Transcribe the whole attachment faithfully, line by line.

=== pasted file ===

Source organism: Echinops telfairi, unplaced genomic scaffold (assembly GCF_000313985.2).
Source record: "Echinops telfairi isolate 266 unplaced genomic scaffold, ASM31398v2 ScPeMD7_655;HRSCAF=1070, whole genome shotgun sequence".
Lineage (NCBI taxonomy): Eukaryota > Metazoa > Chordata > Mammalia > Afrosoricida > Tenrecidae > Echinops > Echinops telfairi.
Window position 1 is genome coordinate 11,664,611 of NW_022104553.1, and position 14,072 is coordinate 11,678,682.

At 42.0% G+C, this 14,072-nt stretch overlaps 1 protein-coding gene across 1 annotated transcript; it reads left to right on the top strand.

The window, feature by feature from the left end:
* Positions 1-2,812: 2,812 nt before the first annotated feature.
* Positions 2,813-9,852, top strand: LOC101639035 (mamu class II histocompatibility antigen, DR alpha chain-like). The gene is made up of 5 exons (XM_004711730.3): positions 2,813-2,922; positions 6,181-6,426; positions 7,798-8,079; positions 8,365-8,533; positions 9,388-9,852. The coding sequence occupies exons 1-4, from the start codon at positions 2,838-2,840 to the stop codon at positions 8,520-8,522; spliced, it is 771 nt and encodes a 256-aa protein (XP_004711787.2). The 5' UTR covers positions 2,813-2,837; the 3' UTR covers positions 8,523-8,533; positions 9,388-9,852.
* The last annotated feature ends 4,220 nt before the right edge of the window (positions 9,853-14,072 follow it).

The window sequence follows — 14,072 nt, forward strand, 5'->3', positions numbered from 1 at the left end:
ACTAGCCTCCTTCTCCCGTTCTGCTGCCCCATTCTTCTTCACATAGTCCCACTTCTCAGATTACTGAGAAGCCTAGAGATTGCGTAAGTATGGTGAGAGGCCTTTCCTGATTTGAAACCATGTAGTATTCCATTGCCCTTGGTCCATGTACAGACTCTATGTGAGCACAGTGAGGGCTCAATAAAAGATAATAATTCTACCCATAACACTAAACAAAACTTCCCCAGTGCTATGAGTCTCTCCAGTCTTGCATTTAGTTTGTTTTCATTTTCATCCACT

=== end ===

Source organism: Echinops telfairi, unplaced genomic scaffold (assembly GCF_000313985.2).
Source record: "Echinops telfairi isolate 266 unplaced genomic scaffold, ASM31398v2 ScPeMD7_655;HRSCAF=1070, whole genome shotgun sequence".
Lineage (NCBI taxonomy): Eukaryota > Metazoa > Chordata > Mammalia > Afrosoricida > Tenrecidae > Echinops > Echinops telfairi.
Window position 1 is genome coordinate 11,664,611 of NW_022104553.1, and position 14,072 is coordinate 11,678,682.

At 42.0% G+C, this 14,072-nt stretch overlaps 1 protein-coding gene across 1 annotated transcript; it reads left to right on the top strand.

The window, feature by feature from the left end:
* Positions 1-2,812: 2,812 nt before the first annotated feature.
* Positions 2,813-9,852, top strand: LOC101639035 (mamu class II histocompatibility antigen, DR alpha chain-like). The gene is made up of 5 exons (XM_004711730.3): positions 2,813-2,922; positions 6,181-6,426; positions 7,798-8,079; positions 8,365-8,533; positions 9,388-9,852. The coding sequence occupies exons 1-4, from the start codon at positions 2,838-2,840 to the stop codon at positions 8,520-8,522; spliced, it is 771 nt and encodes a 256-aa protein (XP_004711787.2). The 5' UTR covers positions 2,813-2,837; the 3' UTR covers positions 8,523-8,533; positions 9,388-9,852.
* The last annotated feature ends 4,220 nt before the right edge of the window (positions 9,853-14,072 follow it).

The window sequence follows — 14,072 nt, forward strand, 5'->3', positions numbered from 1 at the left end:
ACTAGCCTCCTTCTCCCGTTCTGCTGCCCCATTCTTCTTCACATAGTCCCACTTCTCAGATTACTGAGAAGCCTAGAGATTGCGTAAGTATGGTGAGAGGCCTTTCCTGATTTGAAACCATGTAGTATTCCATTGCCCTTGGTCCATGTACAGACTCTATGTGAGCACAGTGAGGGCTCAATAAAAGATAATAATTCTACCCATAACACTAAACAAAACTTCCCCAGTGCTATGAGTCTCTCCAGTCTTGCATTTAGTTTGTTTTCATTTTCATCCACT